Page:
This week is Talk Money Week – we speak to Active Inclusion Fund projects about the work they do to improve people’s money management skills, and how they boost their wellbeing with it.
Talk Money Week is an annual campaign by the Money and Pensions Service that aims to get the nation talking about money. This year taking place 9 – 13 November 2020 the week celebrates the work done by thousands of organisations to build financial wellbeing across Wales and the UK.
When a lot of people think about money management, they might immediately leap to managing work budgets, or mortgage repayments, or dreaded meetings with banks, but for participants on Active Inclusion Fund (AIF) projects this can have very different implications for their day to day lives.
IT’S AS EASY AS 1, 2, 3…
‘It helps them with everything, even basic maths,’ said Charlotte Evans at Sgiliau, speaking of participants on their AIF project. ‘The work we do with them helps with bills, loans – when some people come to us they haven’t even got a bank account.’
‘If they’re having real financial difficulty, obviously we refer them to their local Citizens Advice Bureau, but we can help explain things the cost of rent, utilities, sometimes even how much a kettle costs. Some of these people want to move out from their parents’ house, and this gives them a grounding.’
LIVING ON THE BREADLINE
For participants at Leonard Cheshire, learning to manage money also helps improve their general wellbeing. Debra John told us ‘We’re talking about budgeting with small amounts of money, most of our participants are in receipt of benefits so aren’t really in a position to save, but we teach them to plan.’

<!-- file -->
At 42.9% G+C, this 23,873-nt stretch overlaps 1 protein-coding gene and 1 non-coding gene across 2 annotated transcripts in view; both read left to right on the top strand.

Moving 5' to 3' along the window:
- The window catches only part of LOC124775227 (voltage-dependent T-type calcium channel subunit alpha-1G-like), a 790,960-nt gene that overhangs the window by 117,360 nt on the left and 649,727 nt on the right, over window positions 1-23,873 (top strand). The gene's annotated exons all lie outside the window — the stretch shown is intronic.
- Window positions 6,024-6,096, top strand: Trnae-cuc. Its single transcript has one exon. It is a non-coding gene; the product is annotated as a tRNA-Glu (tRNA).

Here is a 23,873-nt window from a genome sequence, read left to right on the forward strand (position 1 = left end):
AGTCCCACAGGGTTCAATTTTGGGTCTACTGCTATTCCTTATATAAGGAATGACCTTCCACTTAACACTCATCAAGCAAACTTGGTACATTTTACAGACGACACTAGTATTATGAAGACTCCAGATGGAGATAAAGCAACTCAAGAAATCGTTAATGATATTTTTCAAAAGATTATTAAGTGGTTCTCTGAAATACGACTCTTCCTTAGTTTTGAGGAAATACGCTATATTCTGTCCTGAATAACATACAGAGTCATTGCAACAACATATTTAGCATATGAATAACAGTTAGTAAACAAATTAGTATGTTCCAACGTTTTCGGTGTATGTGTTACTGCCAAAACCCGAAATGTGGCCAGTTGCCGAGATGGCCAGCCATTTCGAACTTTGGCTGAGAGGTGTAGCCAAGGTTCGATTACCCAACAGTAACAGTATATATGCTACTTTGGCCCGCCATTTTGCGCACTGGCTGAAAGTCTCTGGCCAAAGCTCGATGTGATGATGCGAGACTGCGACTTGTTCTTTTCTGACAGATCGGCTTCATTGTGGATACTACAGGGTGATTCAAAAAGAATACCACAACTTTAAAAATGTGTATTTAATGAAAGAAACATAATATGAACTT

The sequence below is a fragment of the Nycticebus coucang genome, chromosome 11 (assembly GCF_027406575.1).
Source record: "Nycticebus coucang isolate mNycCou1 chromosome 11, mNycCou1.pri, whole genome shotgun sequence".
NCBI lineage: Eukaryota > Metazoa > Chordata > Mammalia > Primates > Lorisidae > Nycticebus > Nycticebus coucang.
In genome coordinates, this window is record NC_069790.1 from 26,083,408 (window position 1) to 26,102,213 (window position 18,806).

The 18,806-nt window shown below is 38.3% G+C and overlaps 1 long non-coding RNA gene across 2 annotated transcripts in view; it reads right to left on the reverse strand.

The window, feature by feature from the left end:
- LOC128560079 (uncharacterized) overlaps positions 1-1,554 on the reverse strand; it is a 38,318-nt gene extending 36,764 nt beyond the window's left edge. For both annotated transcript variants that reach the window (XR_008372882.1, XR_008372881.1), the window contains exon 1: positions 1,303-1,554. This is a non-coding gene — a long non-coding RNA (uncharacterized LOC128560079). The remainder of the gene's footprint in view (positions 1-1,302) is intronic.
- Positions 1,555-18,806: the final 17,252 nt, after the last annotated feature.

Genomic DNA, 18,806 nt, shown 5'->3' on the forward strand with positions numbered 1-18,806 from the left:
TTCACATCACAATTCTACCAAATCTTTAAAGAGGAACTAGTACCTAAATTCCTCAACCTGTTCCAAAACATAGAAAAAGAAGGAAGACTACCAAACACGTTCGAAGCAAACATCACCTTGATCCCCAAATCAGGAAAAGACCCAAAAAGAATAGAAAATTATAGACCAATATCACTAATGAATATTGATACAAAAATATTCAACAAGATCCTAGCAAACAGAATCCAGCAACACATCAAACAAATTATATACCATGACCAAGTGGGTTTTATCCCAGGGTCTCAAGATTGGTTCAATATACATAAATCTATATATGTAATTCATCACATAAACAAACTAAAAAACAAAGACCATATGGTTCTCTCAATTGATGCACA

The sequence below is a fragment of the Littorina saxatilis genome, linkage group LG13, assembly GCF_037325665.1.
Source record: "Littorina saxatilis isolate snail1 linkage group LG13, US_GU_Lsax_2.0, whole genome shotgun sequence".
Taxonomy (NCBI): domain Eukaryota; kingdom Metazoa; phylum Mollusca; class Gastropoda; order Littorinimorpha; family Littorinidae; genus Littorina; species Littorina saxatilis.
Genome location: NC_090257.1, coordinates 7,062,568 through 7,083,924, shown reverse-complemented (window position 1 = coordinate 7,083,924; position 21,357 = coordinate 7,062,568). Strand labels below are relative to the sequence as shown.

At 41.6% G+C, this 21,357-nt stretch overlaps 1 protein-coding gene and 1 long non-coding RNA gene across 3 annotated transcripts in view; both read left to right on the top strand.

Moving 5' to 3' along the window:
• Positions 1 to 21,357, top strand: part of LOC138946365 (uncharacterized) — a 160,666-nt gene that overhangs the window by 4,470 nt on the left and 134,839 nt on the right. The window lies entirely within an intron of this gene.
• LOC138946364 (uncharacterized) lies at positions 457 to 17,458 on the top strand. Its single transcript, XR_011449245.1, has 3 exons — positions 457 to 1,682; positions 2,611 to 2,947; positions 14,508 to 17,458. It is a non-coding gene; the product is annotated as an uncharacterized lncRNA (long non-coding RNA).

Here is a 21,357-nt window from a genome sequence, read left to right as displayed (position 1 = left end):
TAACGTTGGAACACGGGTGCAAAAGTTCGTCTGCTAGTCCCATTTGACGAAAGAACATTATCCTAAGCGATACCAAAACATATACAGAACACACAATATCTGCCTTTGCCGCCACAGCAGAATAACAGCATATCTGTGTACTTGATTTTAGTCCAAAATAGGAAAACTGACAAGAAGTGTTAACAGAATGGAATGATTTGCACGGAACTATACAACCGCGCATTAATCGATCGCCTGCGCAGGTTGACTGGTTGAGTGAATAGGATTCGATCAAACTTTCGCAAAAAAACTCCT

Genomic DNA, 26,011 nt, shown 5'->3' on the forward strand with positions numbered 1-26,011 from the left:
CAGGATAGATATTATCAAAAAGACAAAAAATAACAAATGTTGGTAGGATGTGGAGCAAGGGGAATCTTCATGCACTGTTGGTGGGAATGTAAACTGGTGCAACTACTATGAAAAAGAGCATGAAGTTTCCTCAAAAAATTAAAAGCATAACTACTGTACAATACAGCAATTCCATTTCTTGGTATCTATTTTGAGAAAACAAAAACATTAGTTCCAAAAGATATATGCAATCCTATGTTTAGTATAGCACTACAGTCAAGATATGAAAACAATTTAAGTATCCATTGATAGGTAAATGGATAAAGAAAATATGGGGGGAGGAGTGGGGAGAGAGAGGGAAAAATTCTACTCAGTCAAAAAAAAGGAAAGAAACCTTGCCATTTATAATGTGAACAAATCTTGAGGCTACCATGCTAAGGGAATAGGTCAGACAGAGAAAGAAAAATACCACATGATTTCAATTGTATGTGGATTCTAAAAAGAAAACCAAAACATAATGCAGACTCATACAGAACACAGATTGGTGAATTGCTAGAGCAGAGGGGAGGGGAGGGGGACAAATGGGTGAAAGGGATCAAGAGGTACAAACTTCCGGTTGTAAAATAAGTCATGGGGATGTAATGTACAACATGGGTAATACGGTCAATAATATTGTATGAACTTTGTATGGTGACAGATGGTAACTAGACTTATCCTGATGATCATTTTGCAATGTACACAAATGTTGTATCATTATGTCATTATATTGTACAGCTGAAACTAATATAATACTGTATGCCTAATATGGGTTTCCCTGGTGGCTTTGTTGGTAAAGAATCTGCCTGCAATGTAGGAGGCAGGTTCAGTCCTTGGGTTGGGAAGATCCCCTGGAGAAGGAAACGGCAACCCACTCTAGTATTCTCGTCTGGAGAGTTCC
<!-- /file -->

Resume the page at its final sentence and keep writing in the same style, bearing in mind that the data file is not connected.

‘If we can get someone to plan for the week, plan a menu and how to cook from scratch, we aren’t just helping them save money, but improving their health and wellbeing too.’
There’s also a wider impact on general wellbeing that comes from being able to cope when life throws up something unexpected. ‘Sometimes you’re talking about minimal amounts of money,’ Debra says, ‘so it’s not as much about “budgeting for the future” as much as it’s learning how to cope with unexpected expenses.’
These are individuals dealing with small amounts of money, but the impact on people in such relatively precarious situations can be massive.
‘It can be the difference between being able to afford to buy food that day or not,’ Debra says – a lot of their clients use foodbanks, and this is something they need to be aware of for those times when the budget just can’t stretch – ‘It’s small steps sometimes. One participant told us they’ve been able to save for an Xbox game for the first time, another hasn’t been able to save money as such, but has been able to cut down the amount of money they borrow.’
ONLY TWO THINGS IN LIFE ARE CERTAIN…
The challenges faced by participants from more unstable backgrounds can highlight issues many of us would never think about, as evidenced by Llamau’s work with their AIF participants. Many of them have been in care, and come to Llamau looking to find housing, as well as taking their first steps into further formal education.